Valuation is a Measurement of Soundness and Not the Primary Total Return Producer: Part 1

Introduction

Much of what I write about is related to the importance of valuation in one way or another.  I do this, because I am a fervent believer that one of the most important metrics that investors should be considering before investing in a stock is the relative valuation of the shares they are purchasing.

To summarize what I’m saying, if they are interested in investing in a company and discover that the current market valuation is very high, I contend they should either wait or look elsewhere for better valuation.  In contrast, if valuation is fair or sound, then I contend they could comfortably go ahead and make the investment.  Finally, if the valuation is significantly undervalued, I contend they might consider investing aggressively. […]

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Flowers Foods a High-Yield Risk Worth Taking

Introduction

There are certain times when being a value investor also implies taking a contrarian approach.  However, the terms “value investor” and “contrarian investor” are not always synonymous.  On the other hand, when faced with a significantly overvalued marketplace like we see today with blue-chip dividend growth stocks, value investing and contrarian investing tend to become one and the same.

The simple fact is that when faced with a strong bull market, true fairly valued dividend growth stocks become very hard to find.  In a strong market, value typically comes about for a reason, and that reason is typically associated with problems.  However, the key to long-term investing success is when you find fair value due to a temporary problem, and not a permanent impairment of the underlying business.

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Here is What I Don’t Want as a Dividend Growth Investor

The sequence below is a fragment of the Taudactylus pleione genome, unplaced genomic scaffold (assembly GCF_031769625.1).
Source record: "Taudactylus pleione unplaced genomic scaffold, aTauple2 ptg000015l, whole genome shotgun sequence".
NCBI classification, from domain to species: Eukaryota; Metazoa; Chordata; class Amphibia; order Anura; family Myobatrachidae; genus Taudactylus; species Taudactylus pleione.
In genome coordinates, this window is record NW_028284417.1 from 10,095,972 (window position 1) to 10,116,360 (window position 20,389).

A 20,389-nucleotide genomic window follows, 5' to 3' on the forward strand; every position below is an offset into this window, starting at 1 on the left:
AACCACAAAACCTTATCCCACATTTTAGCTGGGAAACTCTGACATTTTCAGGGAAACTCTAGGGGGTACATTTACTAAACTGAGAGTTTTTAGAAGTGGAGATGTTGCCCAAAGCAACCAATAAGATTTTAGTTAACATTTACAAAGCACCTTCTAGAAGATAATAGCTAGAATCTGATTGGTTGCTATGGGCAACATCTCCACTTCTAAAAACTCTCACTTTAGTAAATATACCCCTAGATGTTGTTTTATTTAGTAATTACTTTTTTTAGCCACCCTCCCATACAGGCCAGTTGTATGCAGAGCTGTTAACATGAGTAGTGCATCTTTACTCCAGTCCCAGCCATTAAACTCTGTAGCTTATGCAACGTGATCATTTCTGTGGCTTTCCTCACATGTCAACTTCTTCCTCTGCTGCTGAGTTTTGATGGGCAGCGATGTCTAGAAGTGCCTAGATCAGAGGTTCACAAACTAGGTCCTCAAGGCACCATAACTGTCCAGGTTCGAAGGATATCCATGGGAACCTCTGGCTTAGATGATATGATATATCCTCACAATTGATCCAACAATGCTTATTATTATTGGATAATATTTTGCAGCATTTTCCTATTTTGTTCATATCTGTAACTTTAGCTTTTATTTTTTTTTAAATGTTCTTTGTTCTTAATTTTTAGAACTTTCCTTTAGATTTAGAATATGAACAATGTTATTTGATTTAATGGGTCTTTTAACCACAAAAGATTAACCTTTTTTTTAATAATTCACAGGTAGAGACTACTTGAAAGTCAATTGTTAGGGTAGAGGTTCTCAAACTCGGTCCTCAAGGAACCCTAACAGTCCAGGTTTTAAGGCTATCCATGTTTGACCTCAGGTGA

Introduction

Achieving long-term success as a dividend growth investor implies a long-term buy-and-hold strategy.  The reasons why are simple and straightforward.  The primary objective of a committed dividend growth investor is to achieve a growing dividend income stream.  This primary objective further implies achieving an increasing level of income that can fight inflation while simultaneously being capable of raising their standard of living over time.

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Canadian “Bank-in” for Delicious Yield and Great Value

Canadian “Bank-in” for Delicious Yield and Great Value

Introduction

It is no secret that US blue-chip dividend paying stocks are trading at extremely high valuations relative to historical norms.  Interest rates remain at all-time lows, and investors hungry for yield have turned to blue-chip dividend growth stocks in order to satisfy their appetites.  For the past seven years or so that strategy has worked out quite well on both a capital appreciation and dividend income growth basis.  Seven years is a long time, and the longer that the bull market in blue-chip dividend growth stocks runs, the more complacency it breeds.

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